COEUR D'ALENE, Idaho — The Coeur d'Alene Planning Commission unanimously approved the proposed 442-acre annexation and zoning change for the Coeur Terre housing project on Tuesday night. The proposal now goes to the Coeur d'Alene City Council for consideration.
Kootenai County Land Company is looking to build more homes and commercialize this field of land just north of I-90 and south of West Hanley.
In the master plan, at least 1,000 acres would be converted into business spaces, parks, two schools and 4,500 living units. But, before developers and the city move any further, they want to hear from the community.
Tuesday, the city hosted a public hearing at the library to share project updates and get community feedback.
"We really pride ourselves not only in keeping business local, but also reinvesting back into our community," Melissa Wells, president of Kootenai County Land Company, said.
According to Kootenai County Land, the project is designed with walkability, convenience of location and access to recreational opportunities in mind.
"As we develop our communities, we're very focused on collecting input proactively from the community and then taking that feedback and incorporating it into our designs," Wells said.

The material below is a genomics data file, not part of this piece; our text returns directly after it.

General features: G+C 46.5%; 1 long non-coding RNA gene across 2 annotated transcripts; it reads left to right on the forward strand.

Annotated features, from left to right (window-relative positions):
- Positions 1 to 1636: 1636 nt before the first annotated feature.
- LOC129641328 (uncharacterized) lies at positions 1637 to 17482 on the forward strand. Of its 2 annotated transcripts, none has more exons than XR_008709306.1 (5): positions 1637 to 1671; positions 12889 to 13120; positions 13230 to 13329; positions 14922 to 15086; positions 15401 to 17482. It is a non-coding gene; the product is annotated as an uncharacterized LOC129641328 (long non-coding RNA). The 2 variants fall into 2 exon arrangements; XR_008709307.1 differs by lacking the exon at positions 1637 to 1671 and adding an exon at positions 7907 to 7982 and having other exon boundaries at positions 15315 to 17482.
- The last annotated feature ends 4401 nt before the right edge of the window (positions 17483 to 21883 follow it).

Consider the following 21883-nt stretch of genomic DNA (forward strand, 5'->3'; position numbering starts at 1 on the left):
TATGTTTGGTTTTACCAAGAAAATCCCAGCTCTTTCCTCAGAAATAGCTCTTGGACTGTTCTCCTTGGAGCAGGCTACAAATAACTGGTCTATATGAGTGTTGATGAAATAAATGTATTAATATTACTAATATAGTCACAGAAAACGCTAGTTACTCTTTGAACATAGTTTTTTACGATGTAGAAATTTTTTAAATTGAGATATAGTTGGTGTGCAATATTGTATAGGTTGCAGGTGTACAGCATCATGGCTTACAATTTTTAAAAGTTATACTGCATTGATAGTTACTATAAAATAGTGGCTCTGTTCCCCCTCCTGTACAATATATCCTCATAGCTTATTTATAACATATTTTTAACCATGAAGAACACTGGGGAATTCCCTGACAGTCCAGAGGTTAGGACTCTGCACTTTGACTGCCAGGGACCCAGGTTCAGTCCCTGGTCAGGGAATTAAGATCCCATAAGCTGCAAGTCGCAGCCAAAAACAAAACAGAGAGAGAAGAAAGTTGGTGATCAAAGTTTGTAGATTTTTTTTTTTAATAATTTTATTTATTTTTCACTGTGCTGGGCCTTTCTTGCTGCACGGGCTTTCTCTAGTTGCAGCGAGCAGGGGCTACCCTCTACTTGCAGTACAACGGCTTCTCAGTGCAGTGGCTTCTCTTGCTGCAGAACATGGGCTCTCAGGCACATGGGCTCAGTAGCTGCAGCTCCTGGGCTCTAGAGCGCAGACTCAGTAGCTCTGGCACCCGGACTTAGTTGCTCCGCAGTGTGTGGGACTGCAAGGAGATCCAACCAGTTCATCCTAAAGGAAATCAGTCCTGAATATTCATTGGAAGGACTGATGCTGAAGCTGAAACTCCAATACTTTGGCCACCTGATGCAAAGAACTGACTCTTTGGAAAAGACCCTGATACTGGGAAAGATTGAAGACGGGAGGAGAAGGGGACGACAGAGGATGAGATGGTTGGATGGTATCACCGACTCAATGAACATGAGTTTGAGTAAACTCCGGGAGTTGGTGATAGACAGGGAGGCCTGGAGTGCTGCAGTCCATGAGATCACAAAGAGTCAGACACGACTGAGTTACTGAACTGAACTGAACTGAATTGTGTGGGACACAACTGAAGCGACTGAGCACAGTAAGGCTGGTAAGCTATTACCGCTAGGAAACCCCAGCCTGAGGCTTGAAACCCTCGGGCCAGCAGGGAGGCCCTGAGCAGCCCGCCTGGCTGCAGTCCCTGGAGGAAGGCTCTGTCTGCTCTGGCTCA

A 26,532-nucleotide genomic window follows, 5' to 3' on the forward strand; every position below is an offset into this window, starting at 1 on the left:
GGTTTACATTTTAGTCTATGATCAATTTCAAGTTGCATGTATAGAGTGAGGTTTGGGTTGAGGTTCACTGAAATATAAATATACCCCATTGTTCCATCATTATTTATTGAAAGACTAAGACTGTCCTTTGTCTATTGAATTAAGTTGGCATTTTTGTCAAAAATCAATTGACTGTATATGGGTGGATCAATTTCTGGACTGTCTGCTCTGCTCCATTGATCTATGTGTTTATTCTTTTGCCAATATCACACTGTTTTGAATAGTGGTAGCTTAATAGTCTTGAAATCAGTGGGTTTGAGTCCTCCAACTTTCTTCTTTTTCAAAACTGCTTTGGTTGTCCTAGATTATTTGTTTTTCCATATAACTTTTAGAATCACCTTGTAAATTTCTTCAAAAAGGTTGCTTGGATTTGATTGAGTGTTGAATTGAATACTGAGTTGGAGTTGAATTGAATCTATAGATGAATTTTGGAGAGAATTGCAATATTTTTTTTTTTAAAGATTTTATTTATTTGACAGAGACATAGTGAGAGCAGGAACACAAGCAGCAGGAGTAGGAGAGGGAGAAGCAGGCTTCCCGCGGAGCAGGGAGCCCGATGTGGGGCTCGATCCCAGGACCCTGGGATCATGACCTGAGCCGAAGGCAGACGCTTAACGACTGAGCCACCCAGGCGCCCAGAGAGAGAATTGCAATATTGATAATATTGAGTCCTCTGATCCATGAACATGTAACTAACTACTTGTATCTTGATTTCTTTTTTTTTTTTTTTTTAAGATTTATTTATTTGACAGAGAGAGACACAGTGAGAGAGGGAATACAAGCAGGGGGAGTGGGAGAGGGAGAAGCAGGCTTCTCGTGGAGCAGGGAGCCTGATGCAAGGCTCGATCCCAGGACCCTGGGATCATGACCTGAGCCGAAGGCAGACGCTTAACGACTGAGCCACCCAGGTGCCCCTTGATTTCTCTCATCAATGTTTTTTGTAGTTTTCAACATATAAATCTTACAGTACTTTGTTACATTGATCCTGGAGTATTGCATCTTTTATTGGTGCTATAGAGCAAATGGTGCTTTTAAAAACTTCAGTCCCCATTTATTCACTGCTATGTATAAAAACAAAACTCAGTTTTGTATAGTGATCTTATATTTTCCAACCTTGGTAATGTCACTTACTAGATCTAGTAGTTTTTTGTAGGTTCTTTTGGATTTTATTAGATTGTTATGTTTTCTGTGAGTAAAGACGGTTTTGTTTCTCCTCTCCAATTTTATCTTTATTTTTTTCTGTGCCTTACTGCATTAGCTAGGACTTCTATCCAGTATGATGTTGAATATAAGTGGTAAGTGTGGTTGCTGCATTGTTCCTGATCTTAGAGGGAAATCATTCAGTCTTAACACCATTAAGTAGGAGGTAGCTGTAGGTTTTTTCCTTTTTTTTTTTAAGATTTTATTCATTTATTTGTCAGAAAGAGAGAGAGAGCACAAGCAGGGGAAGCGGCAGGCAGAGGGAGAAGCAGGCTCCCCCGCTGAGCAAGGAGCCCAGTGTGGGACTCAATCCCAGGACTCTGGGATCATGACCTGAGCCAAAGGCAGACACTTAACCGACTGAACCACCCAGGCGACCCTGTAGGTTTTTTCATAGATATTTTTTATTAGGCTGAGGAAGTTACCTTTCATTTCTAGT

Signed up to speak at Tuesday's hearing was Jeff Voeller, director of operations for the Coeur d’Alene School District. He said he was there to speak on behalf of the district and thank the developers for including new school sites in the design plan.
"The west side of our school district is really full right now," Voeller said. "So having access to an elementary and middle school are critical for the school district and future moving forward."
Not all meeting attendees were as eager about the development as Voeller. Homeowner and Coeur d'Alene resident of seven years Klaus Glassmann said he has some concerns about the project.
His backyard lines up with the edge of the proposed property site. He said he thinks commercializing the space will have a negative impact on the neighborhood.
"We have beautiful mountains, wildlife, moose coming right up to our fence," Glassmann explained. "It's all very enjoyable. And all of that will disappear. And Ican imagine that eventually much of what we enjoy today will disappear."
KREM 2 spoke with additional neighbors who live near the development site. One neighbor said he thinks it's a terrible idea and Coeur d'Alene doesn't have jobs for 4,000 more property owners.
Another neighbor was more understanding of the proposed change, especially as more people continue to move to North Idaho.
The next city council meeting is set for Oct. 18.
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